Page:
Household Debt and Business Cycles Worldwide

63 Pages Posted: 5 Sep 2015 Last revised: 9 Feb 2017

Atif R. Mian

Princeton University - Department of Economics; Princeton University - Woodrow Wilson School of Public and International Affairs; NBER

Amir Sufi

University of Chicago - Booth School of Business; NBER

Emil Verner

Princeton University - Department of Economics

Multiple version iconThere are 2 versions of this paper

Date Written: February 8, 2017

Abstract

An increase in the household debt to GDP ratio predicts lower GDP growth and higher unemployment in the medium run for an unbalanced panel of 30 countries from 1960 to 2012. Low mortgage spreads are associated with an increase in the household debt to GDP ratio and a decline in subsequent GDP growth, highlighting the importance of credit supply shocks. Economic forecasters systematically over-predict GDP growth at the end of household debt booms, suggesting an important role of flawed expectations formation. The negative relation between the change in household debt to GDP and subsequent output growth is stronger for countries with less flexible exchange rate regimes. We also uncover a global household debt cycle that partly predicts the severity of the global growth slowdown after 2007. Countries with a household debt cycle more correlated with the global household debt cycle experience a sharper decline in growth after an increase in domestic household debt.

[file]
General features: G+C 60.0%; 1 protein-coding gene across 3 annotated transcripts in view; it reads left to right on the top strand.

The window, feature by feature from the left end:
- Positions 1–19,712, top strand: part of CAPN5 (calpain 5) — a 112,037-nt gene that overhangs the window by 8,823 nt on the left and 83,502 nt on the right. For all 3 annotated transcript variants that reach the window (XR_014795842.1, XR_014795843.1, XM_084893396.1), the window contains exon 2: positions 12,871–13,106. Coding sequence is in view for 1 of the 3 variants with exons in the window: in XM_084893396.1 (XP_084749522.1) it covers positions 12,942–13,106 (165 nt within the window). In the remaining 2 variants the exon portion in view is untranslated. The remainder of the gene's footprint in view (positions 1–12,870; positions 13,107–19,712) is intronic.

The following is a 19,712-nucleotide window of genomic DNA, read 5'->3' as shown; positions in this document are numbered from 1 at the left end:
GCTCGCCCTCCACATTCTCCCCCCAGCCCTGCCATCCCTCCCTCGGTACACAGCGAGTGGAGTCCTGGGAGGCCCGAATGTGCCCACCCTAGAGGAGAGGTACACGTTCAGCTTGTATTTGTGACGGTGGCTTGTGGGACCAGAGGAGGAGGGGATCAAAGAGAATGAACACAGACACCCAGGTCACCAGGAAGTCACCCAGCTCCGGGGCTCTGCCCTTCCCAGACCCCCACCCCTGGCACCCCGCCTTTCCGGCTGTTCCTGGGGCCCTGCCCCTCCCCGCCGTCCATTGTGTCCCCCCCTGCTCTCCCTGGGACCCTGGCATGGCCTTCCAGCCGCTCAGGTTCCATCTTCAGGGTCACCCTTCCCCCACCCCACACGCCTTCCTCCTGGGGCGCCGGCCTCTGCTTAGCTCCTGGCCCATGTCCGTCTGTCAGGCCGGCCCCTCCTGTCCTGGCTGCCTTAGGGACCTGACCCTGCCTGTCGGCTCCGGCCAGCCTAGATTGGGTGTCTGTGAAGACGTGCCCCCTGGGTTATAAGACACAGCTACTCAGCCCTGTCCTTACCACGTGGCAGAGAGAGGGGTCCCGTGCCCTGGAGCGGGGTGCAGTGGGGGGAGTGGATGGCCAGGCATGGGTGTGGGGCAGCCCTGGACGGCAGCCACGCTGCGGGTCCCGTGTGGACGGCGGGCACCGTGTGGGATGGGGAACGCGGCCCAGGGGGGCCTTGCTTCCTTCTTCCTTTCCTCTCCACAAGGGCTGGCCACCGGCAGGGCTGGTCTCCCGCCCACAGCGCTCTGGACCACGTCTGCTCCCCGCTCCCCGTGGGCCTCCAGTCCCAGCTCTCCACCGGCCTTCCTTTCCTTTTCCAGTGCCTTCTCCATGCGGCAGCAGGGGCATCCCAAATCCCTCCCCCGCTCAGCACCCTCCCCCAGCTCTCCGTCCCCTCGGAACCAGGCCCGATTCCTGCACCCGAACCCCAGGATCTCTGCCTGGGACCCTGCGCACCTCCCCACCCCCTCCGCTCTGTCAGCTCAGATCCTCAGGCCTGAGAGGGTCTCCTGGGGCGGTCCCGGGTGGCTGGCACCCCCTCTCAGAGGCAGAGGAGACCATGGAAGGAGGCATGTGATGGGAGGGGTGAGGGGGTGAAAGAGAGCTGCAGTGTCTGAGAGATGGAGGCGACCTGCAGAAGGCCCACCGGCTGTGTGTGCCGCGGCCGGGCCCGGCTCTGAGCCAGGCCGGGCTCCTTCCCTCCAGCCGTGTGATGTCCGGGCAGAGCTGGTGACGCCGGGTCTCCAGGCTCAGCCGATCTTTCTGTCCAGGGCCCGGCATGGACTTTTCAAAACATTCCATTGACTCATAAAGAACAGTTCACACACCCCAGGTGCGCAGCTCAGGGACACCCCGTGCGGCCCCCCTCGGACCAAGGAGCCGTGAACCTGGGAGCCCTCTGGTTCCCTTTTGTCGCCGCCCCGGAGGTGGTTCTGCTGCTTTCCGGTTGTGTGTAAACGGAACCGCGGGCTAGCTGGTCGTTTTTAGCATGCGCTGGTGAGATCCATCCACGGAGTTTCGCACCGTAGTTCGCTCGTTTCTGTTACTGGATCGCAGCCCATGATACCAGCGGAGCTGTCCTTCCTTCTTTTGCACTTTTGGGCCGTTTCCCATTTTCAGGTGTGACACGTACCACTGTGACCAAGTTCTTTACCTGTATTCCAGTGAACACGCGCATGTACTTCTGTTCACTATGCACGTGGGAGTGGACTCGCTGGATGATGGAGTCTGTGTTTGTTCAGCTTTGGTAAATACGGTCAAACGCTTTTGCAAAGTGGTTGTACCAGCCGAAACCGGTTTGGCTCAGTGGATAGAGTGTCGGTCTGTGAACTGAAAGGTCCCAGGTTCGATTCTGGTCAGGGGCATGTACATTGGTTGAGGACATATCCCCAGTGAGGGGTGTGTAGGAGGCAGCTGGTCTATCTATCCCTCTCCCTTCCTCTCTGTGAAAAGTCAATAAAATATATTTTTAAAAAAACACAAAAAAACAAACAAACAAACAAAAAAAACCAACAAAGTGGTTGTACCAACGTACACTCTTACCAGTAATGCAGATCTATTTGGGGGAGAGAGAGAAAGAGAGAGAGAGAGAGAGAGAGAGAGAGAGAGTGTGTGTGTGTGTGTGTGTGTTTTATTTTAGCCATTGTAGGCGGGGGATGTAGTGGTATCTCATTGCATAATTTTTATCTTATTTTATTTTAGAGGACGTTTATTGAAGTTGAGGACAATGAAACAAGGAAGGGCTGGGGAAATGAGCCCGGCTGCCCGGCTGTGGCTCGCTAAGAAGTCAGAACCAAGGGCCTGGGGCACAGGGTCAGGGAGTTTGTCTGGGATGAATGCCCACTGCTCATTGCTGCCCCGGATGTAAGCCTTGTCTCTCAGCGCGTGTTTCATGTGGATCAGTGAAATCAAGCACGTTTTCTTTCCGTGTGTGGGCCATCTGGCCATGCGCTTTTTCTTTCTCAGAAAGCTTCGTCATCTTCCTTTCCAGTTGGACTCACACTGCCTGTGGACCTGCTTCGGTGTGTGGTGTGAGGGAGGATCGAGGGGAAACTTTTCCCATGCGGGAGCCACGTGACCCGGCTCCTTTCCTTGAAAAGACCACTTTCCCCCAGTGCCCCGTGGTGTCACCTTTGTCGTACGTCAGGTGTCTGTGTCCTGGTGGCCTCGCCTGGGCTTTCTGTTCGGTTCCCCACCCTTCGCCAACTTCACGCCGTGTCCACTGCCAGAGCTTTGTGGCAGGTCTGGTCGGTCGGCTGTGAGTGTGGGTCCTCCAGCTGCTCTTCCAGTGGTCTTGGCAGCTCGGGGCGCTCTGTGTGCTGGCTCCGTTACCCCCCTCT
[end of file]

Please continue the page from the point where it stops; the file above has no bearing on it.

Keywords: debt, business cycle, crises, household debt, GDP forecast

JEL Classification: D12, E2, E3, G2

Suggested Citation

Mian, Atif R. and Sufi, Amir and Verner, Emil, Household Debt and Business Cycles Worldwide (February 8, 2017). Fama-Miller Working Paper; Chicago Booth Research Paper; Kreisman Working Papers Series in Housing Law and Policy No. 38. Available at SSRN: https://ssrn.com/abstract=2655804 or http://dx.doi.org/10.2139/ssrn.2655804

Atif R. Mian (Contact Author)

Princeton University - Department of Economics ( email )

Princeton, NJ 08544-1021
United States

Princeton University - Woodrow Wilson School of Public and International Affairs ( email )

Princeton University
Princeton, NJ 08544-1021
United States

NBER

1050 Massachusetts Avenue
Cambridge, MA 02138
United States

Amir Sufi

University of Chicago - Booth School of Business ( email )

5807 S. Woodlawn Avenue
Chicago, IL 60637
United States

NBER

1050 Massachusetts Avenue
Cambridge, MA 02138
United States

Emil Verner

Princeton University - Department of Economics ( email )

Princeton, NJ
United States

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